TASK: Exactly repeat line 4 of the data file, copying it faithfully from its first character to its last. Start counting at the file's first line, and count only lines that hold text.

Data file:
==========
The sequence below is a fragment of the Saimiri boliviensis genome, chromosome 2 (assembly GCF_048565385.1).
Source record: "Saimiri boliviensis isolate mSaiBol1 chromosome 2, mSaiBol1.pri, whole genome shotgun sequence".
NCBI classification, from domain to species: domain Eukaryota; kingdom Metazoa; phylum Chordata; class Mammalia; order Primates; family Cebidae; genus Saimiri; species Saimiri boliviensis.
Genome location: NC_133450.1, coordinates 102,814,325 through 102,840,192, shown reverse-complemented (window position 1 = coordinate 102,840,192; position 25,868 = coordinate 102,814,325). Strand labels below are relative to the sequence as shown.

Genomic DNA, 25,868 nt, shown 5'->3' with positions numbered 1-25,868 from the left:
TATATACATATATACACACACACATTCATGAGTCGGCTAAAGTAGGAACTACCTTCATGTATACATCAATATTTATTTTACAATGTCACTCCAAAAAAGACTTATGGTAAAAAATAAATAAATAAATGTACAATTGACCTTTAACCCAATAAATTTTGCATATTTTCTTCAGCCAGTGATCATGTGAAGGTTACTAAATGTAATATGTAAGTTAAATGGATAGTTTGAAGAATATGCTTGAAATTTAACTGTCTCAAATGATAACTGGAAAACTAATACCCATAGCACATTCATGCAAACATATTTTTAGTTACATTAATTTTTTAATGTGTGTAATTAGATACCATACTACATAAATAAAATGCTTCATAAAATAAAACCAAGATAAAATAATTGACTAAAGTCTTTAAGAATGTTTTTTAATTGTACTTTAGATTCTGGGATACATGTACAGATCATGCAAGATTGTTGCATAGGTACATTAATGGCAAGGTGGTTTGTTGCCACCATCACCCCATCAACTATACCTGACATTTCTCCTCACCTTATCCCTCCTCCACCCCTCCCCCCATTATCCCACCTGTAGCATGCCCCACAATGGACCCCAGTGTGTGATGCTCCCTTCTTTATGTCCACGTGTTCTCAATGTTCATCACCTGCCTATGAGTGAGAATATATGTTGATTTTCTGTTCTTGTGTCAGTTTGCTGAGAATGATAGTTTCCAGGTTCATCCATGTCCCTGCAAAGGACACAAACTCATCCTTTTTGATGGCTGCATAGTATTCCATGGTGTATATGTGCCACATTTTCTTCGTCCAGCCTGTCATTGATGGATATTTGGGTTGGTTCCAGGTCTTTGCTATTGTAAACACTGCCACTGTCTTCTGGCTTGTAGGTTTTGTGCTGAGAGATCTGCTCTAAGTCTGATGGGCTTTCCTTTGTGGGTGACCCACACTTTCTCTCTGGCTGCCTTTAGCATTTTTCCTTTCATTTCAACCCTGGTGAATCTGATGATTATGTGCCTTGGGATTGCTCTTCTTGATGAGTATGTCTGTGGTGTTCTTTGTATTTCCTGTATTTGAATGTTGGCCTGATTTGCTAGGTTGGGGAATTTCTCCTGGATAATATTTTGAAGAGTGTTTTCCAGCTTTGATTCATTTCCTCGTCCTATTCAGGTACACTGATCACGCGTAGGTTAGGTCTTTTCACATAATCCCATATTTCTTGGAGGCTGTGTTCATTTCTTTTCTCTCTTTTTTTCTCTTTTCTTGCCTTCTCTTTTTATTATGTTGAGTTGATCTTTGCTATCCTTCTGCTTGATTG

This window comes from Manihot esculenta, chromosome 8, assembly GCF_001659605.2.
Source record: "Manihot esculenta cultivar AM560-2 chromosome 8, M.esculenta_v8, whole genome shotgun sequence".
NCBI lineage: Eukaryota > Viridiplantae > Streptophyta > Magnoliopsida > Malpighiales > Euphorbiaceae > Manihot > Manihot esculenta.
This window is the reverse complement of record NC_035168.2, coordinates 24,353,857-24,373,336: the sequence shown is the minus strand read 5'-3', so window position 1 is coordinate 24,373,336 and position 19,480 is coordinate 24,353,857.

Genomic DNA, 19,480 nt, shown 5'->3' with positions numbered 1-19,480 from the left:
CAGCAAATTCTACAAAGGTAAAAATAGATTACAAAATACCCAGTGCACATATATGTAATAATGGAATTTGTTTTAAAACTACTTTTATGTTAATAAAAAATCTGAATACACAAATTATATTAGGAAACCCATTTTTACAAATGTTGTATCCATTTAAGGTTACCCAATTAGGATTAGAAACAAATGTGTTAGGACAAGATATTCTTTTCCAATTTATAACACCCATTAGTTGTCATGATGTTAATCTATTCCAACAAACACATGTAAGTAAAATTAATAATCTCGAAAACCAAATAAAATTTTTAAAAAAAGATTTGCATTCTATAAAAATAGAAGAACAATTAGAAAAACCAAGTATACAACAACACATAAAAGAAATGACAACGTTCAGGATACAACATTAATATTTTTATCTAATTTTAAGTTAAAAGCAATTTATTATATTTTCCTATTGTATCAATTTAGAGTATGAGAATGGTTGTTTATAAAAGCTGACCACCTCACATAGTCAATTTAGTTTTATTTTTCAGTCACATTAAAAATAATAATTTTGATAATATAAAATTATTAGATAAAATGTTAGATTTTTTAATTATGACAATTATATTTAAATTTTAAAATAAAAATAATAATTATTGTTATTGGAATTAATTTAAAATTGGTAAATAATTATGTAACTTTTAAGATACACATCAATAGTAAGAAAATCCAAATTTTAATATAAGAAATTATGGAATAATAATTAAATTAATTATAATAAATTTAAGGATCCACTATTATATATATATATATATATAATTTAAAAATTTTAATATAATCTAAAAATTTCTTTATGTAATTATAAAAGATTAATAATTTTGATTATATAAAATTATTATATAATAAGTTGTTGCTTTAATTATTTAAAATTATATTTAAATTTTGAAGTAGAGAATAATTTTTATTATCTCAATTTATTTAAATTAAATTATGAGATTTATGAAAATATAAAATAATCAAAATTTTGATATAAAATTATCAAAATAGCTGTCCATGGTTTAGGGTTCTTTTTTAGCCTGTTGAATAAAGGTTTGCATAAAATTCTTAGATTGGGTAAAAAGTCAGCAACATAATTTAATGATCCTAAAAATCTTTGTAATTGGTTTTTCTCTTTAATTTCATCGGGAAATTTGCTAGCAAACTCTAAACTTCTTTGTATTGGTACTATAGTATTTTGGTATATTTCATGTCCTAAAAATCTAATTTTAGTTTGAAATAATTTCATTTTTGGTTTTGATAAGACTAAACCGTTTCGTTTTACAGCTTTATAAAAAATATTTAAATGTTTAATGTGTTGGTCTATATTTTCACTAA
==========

Genome location: NC_133450.1, coordinates 102,814,325 through 102,840,192, shown reverse-complemented (window position 1 = coordinate 102,840,192; position 25,868 = coordinate 102,814,325). Strand labels below are relative to the sequence as shown.